‘Chesed’: The mercy that gives security to the vulnerable
Jesus speaks of judgment, mercy, and fidelity as the weightier matters of the law. (Mt 23:23) Setting these three together is essential for the right understanding of the more compact statement that mercy is better than sacrifice. (cf. Hos 6:6) Mercy cannot be rightly understood apart from judgment and fidelity. In writing about these three qualities of fidelity to the covenant I have been referring to the original Hebrew concepts that stand behind our English translations: misphat for judgment; chesed for mercy; emeth for fidelity.
I have already written about mishpat as the capacity for discernment that every member of the covenant people needs to recognize the concrete demands of the covenant in all the complex and difficult situations of life. It is now time to turn to mercy or chesed.
We tend to think of mercy as either feeling compassion for someone who is suffering and in need, or actually helping the person, performing a work of mercy. As a quality that characterizes fidelity to the covenant, the meaning is a bit subtler.
We can start with the opposite. When Abraham goes to a foreign land with his wife Sarah he is afraid that there will be no fear of God in the land, so that seeing the beauty of his wife, the king will kill him in order to take his wife. (cf. Gen 20:11) We see a situation of radically unequal power that leaves one party in a vulnerable and disadvantaged situation. The vulnerable person is dependent, for his safety, on the more powerful person being restrained by something that will oblige him to justice.
Ultimately, the only higher power of justice that is present everywhere and in all circumstances is God himself. So the man of chesed fearing God will never abuse his power, even if he is likely to be able to get away with it, even if no human being will ever know the difference, and take advantage of someone in their weakness and vulnerability.
The man of chesed, however, goes a step further. He will even render assistance to that weak and vulnerable person, when there is no obligation to do so and when no one else will know the difference if he fails to do so. A vulnerable person is safe in the presence of a man of chesed.
Saul’s son, Jonathan, shows chesed to his friend David, by refusing to betray him to his father and helping to escape with his life. He asks David only that when he himself becomes king that he will reciprocate the favor by showing chesed to his descendants. (cf. 1 Sam 20) After the death of Saul and Jonathan, after David became king, when no living human being would have been aware of David’s promise to Jonathan, David made an inquiry about the descendants of Saul. He found that Jonathan had a crippled son, Meribbaal, who was still alive. For the sake of Jonathan, David restored Meribbaal to lands of his grandfather Saul and gave him a seat at the royal table. (cf. 2 Sam 9:1-13)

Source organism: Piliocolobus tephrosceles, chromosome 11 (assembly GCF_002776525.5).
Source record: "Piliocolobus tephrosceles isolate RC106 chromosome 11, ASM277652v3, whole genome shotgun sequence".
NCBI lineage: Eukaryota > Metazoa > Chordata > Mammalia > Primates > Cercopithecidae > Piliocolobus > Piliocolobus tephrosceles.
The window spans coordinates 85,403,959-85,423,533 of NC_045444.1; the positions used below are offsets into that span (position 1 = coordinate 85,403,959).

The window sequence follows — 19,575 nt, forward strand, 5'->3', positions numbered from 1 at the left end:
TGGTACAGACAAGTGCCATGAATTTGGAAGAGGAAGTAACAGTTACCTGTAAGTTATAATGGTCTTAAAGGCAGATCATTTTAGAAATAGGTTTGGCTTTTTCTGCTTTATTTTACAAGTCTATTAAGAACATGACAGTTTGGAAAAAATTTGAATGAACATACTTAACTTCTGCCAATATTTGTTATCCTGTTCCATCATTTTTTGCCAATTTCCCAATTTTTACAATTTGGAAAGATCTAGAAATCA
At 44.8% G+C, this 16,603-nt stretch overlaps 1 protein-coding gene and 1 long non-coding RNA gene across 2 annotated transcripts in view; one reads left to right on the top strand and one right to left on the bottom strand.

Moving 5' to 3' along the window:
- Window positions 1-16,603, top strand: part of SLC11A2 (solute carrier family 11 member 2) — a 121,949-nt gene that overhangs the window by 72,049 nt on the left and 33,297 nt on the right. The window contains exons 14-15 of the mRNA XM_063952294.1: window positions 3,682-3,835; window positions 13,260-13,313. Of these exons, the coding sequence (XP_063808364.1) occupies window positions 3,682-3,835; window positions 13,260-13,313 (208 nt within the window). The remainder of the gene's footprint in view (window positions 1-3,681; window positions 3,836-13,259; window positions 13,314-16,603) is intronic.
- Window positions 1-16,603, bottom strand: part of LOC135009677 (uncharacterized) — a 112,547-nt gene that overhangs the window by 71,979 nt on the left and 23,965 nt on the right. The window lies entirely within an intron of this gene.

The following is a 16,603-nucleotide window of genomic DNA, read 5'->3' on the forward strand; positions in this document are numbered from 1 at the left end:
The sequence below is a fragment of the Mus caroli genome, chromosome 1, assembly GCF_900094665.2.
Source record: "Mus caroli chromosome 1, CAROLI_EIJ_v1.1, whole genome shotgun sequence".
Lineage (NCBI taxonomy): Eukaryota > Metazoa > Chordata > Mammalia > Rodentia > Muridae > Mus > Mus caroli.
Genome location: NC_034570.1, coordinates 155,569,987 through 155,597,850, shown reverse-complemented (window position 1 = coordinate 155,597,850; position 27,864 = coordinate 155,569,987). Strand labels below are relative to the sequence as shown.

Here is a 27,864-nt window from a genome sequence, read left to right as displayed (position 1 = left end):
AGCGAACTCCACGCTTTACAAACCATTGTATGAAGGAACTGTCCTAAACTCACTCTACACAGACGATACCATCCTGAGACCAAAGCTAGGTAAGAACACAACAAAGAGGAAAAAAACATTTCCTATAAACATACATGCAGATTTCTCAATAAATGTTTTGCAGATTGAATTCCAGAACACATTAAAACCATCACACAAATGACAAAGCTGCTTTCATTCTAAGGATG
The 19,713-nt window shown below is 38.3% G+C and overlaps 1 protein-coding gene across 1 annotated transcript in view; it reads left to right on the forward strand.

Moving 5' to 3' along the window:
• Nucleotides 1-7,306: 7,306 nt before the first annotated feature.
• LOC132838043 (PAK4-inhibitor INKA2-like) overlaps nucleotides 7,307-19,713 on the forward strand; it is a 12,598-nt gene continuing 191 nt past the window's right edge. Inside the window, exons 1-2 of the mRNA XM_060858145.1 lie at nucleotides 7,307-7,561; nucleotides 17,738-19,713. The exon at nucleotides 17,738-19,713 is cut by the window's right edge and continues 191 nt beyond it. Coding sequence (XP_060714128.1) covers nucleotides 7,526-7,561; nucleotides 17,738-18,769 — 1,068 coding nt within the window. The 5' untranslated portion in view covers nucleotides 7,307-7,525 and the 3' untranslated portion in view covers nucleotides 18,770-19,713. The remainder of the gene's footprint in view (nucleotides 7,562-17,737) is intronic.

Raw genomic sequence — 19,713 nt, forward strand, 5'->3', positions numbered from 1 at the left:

Chesed, which presupposes mishpat, has a keen awareness of and sensitivity to another person’s weakness and vulnerability. Chesed, we might say, above all recognizes and establishes the dignity of the person.
We see this exhibited in its fullest degree by the father in the parable of the prodigal son, who sees more than anything his son’s lost dignity, and rather than reproaching him for his offense, restores him to the dignity of his sonship. (cf. Lk. 15:11-32)
An act of chesed then means more than writing out a check to a charitable organization or giving money to a beggar on the street, both of which can be done with very little personal interaction or personal engagement. These sorts of ‘charitable’ acts are sometimes little more than an emotional salve to a guilty conscience and are lacking in the mishpat that recognizes the truth of the need.
Near the beginning of the ancient Christian writing the “Didache” we find the affirmation: “Let you alms sweat in your hands, until you know to whom you are giving.” (Didache 1.6) The sweating speaks of the time, restraint, and patience needed to exercise discernment or mishpat; “until you know” speaks of the act of mishpat.
The man of chesed, then, lives in the presence of God, recognizes the dignity of others, is sensitive to their vulnerability, takes the time to know the person and the need, and so is capable of making a judgment about what help, if any, should be given.
People who have experienced homelessness have said that one of the greatest sufferings of that condition is that people look right through you as though you didn’t even exist. That is not what the man of chesed does. Yet neither does the man of chesed waste his time with the scam artists who know how to work the system.
What applies to the giving of material assistance also applies to forgiving offenses. Jesus’ statement that we must be ready to forgive an offending brother seven times seventy times presupposes a basic sincerity of repentance. (cf. Mt 18:22; Lk 17:3-4) Plenty of people have learned how to manipulate others and play the ‘forgiveness game’. When we fall for that trap our own sincerity is compromised when we say “I forgive you” out of a sense of obligation, while we live in denial about the ongoing hurt that arises from the manipulation.
Without mishpat then there can be no chesed.
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